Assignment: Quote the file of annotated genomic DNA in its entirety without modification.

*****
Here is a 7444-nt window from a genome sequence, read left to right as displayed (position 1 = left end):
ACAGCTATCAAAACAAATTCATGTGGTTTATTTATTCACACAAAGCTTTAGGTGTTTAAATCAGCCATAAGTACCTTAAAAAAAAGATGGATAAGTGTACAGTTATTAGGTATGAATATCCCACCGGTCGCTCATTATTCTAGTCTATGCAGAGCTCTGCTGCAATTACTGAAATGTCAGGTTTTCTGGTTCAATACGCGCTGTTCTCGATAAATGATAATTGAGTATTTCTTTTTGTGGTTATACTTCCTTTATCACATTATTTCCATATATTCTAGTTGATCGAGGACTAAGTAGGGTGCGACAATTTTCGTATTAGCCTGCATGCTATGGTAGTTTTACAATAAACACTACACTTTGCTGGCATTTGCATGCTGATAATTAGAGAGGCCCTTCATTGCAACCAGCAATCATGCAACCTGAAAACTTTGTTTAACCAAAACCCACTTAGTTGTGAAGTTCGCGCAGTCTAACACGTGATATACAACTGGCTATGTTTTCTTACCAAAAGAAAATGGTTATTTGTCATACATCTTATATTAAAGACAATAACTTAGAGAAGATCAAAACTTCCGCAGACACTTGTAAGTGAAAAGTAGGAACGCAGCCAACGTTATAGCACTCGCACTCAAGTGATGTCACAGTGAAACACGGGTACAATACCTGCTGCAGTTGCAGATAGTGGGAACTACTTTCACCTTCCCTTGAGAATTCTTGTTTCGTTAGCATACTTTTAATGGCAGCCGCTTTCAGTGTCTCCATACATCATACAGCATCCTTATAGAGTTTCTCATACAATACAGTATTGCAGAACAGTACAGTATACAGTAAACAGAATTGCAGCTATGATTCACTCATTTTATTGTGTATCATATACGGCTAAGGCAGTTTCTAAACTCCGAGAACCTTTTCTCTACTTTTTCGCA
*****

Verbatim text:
Here is a 7444-nt window from a genome sequence, read left to right as displayed (position 1 = left end):
ACAGCTATCAAAACAAATTCATGTGGTTTATTTATTCACACAAAGCTTTAGGTGTTTAAATCAGCCATAAGTACCTTAAAAAAAAGATGGATAAGTGTACAGTTATTAGGTATGAATATCCCACCGGTCGCTCATTATTCTAGTCTATGCAGAGCTCTGCTGCAATTACTGAAATGTCAGGTTTTCTGGTTCAATACGCGCTGTTCTCGATAAATGATAATTGAGTATTTCTTTTTGTGGTTATACTTCCTTTATCACATTATTTCCATATATTCTAGTTGATCGAGGACTAAGTAGGGTGCGACAATTTTCGTATTAGCCTGCATGCTATGGTAGTTTTACAATAAACACTACACTTTGCTGGCATTTGCATGCTGATAATTAGAGAGGCCCTTCATTGCAACCAGCAATCATGCAACCTGAAAACTTTGTTTAACCAAAACCCACTTAGTTGTGAAGTTCGCGCAGTCTAACACGTGATATACAACTGGCTATGTTTTCTTACCAAAAGAAAATGGTTATTTGTCATACATCTTATATTAAAGACAATAACTTAGAGAAGATCAAAACTTCCGCAGACACTTGTAAGTGAAAAGTAGGAACGCAGCCAACGTTATAGCACTCGCACTCAAGTGATGTCACAGTGAAACACGGGTACAATACCTGCTGCAGTTGCAGATAGTGGGAACTACTTTCACCTTCCCTTGAGAATTCTTGTTTCGTTAGCATACTTTTAATGGCAGCCGCTTTCAGTGTCTCCATACATCATACAGCATCCTTATAGAGTTTCTCATACAATACAGTATTGCAGAACAGTACAGTATACAGTAAACAGAATTGCAGCTATGATTCACTCATTTTATTGTGTATCATATACGGCTAAGGCAGTTTCTAAACTCCGAGAACCTTTTCTCTACTTTTTCGCA